Last winter was tough on fences everywhere. Maybe your wood fence is leaning or the sections are beginning to bend and crack. If your fence posts have shifted up or to the side, it’s likely a result of frost heaving the concrete around the post.
A lot of homeowners find this a particular problem with wood gates. If your gate worked fine last season, but seems impossible to open now, your post probably experienced some heaving over the winter.
It’s time to call a pro to correct the problem. Or with some hard work and a friend or two to help you out, this can be a great DIY project.
First, detach the section from the post. If the wood was screwed in place, simply unscrew and lay it off to the side. If it was nailed (as is more common), cut the nails off against the post and remove the whole section.
Now it’s time to dig out the fence post. You’ll have to get all the way around the concrete and lift it straight out of the ground. Take a sledge hammer to the concrete and smash it off as much as possible. If you’d rather, picking up a new 4×4 is just as easy.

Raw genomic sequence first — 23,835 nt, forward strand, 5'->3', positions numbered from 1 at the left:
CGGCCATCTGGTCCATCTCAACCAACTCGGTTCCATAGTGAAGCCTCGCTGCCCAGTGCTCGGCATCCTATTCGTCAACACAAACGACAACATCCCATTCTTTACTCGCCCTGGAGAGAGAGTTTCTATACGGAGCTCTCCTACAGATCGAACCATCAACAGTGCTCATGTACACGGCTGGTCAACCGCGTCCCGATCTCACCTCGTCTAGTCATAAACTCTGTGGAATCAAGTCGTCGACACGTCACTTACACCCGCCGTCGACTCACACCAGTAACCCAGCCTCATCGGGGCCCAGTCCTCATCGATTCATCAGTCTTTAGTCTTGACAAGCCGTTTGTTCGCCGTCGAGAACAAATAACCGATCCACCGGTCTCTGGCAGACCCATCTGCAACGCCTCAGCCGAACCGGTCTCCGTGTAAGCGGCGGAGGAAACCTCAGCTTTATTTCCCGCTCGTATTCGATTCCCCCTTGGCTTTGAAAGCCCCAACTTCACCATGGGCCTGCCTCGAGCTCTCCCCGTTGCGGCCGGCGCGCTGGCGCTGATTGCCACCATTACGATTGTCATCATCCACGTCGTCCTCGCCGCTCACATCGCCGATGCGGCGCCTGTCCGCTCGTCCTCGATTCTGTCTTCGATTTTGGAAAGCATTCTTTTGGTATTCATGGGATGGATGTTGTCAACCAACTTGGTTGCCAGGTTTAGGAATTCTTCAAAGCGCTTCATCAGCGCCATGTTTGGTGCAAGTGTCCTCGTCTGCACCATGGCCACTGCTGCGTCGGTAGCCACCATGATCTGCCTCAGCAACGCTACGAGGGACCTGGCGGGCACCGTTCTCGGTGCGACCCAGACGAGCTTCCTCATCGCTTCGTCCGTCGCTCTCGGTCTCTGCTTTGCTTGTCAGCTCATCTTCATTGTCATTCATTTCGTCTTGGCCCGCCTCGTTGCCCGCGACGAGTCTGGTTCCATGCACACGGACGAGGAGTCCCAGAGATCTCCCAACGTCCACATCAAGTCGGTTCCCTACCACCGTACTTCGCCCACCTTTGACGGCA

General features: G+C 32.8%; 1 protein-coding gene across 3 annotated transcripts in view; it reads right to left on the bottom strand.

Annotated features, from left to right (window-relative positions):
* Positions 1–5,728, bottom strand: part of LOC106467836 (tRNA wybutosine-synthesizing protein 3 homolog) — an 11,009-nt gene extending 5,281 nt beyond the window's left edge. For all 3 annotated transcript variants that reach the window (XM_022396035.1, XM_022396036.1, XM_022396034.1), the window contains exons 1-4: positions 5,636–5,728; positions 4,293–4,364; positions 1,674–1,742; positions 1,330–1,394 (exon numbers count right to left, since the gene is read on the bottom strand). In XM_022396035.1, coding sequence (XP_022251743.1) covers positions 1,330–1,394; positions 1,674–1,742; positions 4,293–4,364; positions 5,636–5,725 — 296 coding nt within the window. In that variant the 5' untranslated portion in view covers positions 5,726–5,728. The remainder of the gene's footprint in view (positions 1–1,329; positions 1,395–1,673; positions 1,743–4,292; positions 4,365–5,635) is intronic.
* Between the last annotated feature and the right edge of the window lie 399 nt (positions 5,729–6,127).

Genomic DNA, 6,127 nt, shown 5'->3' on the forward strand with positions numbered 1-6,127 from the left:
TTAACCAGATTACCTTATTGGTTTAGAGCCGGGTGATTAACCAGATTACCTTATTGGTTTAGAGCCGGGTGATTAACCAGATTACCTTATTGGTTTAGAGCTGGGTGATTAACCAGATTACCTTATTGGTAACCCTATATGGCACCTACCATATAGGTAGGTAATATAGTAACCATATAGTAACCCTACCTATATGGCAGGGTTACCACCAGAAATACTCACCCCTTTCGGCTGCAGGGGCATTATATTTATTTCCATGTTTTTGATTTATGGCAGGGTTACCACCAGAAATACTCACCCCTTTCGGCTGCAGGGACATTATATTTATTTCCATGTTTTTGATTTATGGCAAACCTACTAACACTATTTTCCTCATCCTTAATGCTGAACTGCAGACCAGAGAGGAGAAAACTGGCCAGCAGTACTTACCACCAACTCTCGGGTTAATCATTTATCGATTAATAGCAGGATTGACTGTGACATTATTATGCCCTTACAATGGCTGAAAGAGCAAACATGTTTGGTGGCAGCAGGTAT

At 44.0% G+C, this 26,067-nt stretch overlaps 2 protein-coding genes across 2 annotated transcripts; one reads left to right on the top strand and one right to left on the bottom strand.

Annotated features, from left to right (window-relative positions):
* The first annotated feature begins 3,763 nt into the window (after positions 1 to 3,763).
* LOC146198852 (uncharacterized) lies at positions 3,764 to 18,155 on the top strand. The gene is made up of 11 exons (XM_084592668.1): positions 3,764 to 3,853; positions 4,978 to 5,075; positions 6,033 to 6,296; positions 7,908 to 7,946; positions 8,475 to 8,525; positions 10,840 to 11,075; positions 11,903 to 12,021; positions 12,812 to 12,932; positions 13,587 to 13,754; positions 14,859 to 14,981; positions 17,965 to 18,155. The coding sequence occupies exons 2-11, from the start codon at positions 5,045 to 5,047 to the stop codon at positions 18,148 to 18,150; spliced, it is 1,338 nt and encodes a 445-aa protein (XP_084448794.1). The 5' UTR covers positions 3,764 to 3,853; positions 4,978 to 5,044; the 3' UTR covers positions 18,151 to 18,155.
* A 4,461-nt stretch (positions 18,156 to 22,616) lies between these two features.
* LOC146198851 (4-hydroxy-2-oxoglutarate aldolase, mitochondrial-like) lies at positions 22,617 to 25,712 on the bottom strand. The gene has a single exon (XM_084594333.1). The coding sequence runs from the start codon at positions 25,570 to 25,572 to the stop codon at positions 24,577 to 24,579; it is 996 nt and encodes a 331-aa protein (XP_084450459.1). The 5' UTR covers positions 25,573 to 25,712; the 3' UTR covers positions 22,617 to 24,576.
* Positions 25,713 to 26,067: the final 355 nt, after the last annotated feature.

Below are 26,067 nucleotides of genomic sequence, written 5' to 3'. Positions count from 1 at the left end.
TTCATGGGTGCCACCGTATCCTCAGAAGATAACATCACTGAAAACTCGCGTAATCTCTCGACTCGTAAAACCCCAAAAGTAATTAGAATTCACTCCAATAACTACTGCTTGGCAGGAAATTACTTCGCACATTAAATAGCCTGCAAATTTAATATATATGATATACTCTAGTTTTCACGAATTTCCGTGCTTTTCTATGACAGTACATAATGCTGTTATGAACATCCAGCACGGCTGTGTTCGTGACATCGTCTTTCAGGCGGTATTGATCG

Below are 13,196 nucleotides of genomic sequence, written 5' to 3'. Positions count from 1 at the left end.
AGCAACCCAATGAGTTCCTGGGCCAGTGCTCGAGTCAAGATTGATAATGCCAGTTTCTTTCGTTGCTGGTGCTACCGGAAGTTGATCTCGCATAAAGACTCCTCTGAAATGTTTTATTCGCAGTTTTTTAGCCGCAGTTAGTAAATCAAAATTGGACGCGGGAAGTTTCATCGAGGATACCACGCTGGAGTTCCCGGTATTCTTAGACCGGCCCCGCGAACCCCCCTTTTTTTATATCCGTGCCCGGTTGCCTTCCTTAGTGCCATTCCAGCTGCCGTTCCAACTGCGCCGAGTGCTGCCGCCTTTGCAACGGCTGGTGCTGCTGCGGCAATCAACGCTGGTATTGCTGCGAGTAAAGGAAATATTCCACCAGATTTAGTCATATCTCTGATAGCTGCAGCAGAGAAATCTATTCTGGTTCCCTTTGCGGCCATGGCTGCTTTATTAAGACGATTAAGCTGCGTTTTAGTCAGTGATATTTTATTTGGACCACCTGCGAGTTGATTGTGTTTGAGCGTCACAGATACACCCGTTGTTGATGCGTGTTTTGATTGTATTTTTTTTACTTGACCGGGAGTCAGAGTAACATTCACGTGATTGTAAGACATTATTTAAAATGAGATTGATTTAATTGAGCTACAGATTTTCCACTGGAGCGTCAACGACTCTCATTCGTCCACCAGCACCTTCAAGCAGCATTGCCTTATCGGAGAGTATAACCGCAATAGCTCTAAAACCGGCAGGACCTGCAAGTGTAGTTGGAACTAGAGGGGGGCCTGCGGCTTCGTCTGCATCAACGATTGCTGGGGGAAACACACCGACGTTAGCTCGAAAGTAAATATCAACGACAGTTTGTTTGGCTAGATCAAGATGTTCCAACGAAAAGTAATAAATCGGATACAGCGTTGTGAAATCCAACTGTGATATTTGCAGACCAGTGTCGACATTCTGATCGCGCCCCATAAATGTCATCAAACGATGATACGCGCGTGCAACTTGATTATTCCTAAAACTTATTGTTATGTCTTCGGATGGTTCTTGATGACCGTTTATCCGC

Clean out the hole in the ground. Make sure you dig it deeper to get below the frost line so that the same problem doesn’t happen again. Get at least 42” deep, but all the way to 48” inches in depth is better.
Once the holes are ready, set your post back in and mix some quick setting concrete. Use the quick setting brand so that you can get the fence back up as soon as possible, for safety and convenience. Repair all heaved fence posts at one time to get the best use out of the concrete mix (and those friends who offered to help out).
Check that the posts are level and in line with the fence. Finally, re-attach the sections.
Pat yourself on the back. You’ve tackled the frost damage yourself and now have a stronger, taller and straighter fence.